butterfat


Also found in: Dictionary, Thesaurus, Encyclopedia, Wikipedia.

butterfat

(bŭt′ər-făt′)
n.
The natural fat of milk from which butter is made, consisting largely of the glycerides of oleic, stearic, and palmitic acids. Also called milk fat.

butterfat

globules in the milk of all species. It can be separated to make butter. The nutritional value and the price of milk are judged on, among other things, the butterfat content of the milk. A dramatic drop in the content in milk of butterfat may be caused by a too low fiber content of the diet.
References in periodicals archive ?
Incorporating feed such as Butterfat Extra Flakes into a buffer ration can typically result in a rise of butterfat of up to 0.
Their milk is richer than that of Holsteins but not as high in butterfat as Jerseys or Guernseys.
Wheat spawn grain interacted with the various oils to induce mean stipe diameters in the order of cotton or coconut, groundnut, butterfat, palm or palm kernel oil.
The PAL-1 digital refractometer gives a clear indication of the butterfat content in a quick, simple, unambiguous way.
Butter comes from little droplets of fat called butterfat, which are a natural part of cream.
All are made without the dairy derivatives lactose, butterfat, milk, whey and casein.
They fed other rats a diet augmented with the same amount of butterfat but containing the usual proportion of CLA.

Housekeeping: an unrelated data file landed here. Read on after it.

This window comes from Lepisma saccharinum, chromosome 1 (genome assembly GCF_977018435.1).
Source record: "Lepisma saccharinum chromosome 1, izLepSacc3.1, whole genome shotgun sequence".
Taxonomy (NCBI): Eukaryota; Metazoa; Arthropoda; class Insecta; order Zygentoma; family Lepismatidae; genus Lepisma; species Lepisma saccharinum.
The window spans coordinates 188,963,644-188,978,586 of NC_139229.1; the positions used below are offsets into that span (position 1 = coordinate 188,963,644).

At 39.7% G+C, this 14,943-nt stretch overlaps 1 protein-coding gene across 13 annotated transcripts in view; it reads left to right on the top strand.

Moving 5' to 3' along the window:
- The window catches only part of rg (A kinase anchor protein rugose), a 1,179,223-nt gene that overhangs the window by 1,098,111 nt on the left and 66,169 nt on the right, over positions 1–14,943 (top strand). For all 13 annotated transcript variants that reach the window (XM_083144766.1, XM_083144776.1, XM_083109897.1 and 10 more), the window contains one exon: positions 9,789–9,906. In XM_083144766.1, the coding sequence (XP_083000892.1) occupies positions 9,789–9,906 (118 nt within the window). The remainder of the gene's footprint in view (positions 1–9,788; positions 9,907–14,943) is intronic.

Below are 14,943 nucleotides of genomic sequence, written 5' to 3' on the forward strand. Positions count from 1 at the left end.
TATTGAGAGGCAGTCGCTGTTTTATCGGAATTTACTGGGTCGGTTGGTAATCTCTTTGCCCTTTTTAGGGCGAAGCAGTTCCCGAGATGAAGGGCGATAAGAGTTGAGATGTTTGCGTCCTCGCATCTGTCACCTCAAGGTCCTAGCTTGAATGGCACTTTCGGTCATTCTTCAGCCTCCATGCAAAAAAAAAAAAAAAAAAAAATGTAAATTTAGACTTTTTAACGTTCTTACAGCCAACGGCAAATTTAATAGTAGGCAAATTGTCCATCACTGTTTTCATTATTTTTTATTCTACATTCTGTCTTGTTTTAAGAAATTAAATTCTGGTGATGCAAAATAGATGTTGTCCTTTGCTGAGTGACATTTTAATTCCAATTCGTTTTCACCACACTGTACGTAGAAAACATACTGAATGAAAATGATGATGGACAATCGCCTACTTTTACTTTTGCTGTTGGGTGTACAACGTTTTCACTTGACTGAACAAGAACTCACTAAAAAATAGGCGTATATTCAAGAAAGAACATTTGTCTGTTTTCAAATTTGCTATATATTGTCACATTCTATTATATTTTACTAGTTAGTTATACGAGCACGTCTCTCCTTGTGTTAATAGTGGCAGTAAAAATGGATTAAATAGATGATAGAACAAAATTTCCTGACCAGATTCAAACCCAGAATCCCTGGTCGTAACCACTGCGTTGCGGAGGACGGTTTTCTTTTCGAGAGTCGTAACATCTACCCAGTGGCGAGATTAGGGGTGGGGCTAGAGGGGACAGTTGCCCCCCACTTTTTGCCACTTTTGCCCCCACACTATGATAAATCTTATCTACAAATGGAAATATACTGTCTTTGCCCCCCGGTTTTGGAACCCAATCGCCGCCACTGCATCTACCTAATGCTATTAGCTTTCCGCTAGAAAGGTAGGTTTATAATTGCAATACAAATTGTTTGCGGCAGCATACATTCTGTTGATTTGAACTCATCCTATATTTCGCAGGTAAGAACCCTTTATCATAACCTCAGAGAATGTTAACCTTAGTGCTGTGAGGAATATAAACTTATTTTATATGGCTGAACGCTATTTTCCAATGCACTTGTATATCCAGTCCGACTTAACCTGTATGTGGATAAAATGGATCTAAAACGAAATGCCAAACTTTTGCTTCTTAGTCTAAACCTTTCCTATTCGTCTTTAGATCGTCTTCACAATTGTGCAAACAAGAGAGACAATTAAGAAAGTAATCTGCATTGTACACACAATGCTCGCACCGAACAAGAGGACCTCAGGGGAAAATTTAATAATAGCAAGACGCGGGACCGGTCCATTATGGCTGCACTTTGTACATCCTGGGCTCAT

The measurement of fecal fat excretion (1) remains an important test in the diagnosis of fat malabsorption despite the development of alternative biochemical investigations, such as the butterfat test (2), steatocrit (3), and triolein breath tests (4), and alternative diagnostic strategies in gastroenterology.
A nationwide shortage of butterfat, the main ingredient in chocolate, pastries and other rich foods has food makers struggling with record prices for butter, ice cream and cheese.
The time-honored appeal of ice cream, besides its cooling effect, is its "feel"--the smooth, creamy taste sensation that its high butterfat content provides (as much as 20 percent butterfat in some of the highly touted, high-priced brands).
Roquefort is the boldest; creamier blue cheeses include blue castello, sweet gorgonzola or regular gorgonzola (sharper flavor), and saga blue and cambozola (both have enough butterfat to fit the next category).
These fats are used as substitutes for butterfat and cocoa butter, as transfree solutions for fillings for chocolate and confectionery products, and in the cosmetics industry.